A man and woman, neither old, are by a mischance left on an island in the Gulf of St. Lawrence, where they are forced to abide for some months. Through a peculiar combination of circumstances they find a house ready prepared for their occupancy, and the story is then concerned with the fortunes and misfortunes of the two until they are rescued--if rescue it can be termed.
ing that makes brave men tremble. I think wisdom should be tempered with mercy."
After a pause, and with a touch of sarcasm, she replied:
"That is quite interesting. A fresh point of view always broadens the horizon."
Ignoring her tone, he answered in an off-hand, amiable way:
"Of course there is no reason why a woman should not enter politics or anything else, if she wishes. And there is no reason why a rose should not aspire to be a useful potato. But potatoes will always be cheaper than roses."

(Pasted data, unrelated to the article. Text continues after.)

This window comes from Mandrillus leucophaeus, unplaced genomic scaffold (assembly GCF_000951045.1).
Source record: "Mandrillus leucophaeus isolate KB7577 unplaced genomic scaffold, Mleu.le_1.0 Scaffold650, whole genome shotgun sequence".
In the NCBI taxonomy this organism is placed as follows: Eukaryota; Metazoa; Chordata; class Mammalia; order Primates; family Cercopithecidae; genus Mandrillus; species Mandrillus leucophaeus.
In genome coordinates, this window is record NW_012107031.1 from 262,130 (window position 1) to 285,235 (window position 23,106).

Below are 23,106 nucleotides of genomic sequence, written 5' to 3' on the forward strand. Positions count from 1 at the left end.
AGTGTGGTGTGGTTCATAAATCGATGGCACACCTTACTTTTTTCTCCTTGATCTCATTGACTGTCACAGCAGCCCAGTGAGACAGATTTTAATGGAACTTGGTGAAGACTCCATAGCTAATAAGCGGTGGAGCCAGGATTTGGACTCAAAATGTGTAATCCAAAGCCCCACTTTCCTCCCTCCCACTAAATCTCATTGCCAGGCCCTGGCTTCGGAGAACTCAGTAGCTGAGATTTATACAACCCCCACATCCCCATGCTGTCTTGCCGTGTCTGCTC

She smiled wearily and leaned back. As their eyes met he detected a look of disappointment--perhaps at her discovery of yet one more man like all the others, earthy and superficial. But she merely said, and in a gentle tone:
"You forget that while all men are wise, all women are not beautiful."
With a deep sigh he replied, "The profundity of your contempt I can only guess at. Whatever it is, I share it. We are a poor lot.
"'At thirty, man suspects himself a foo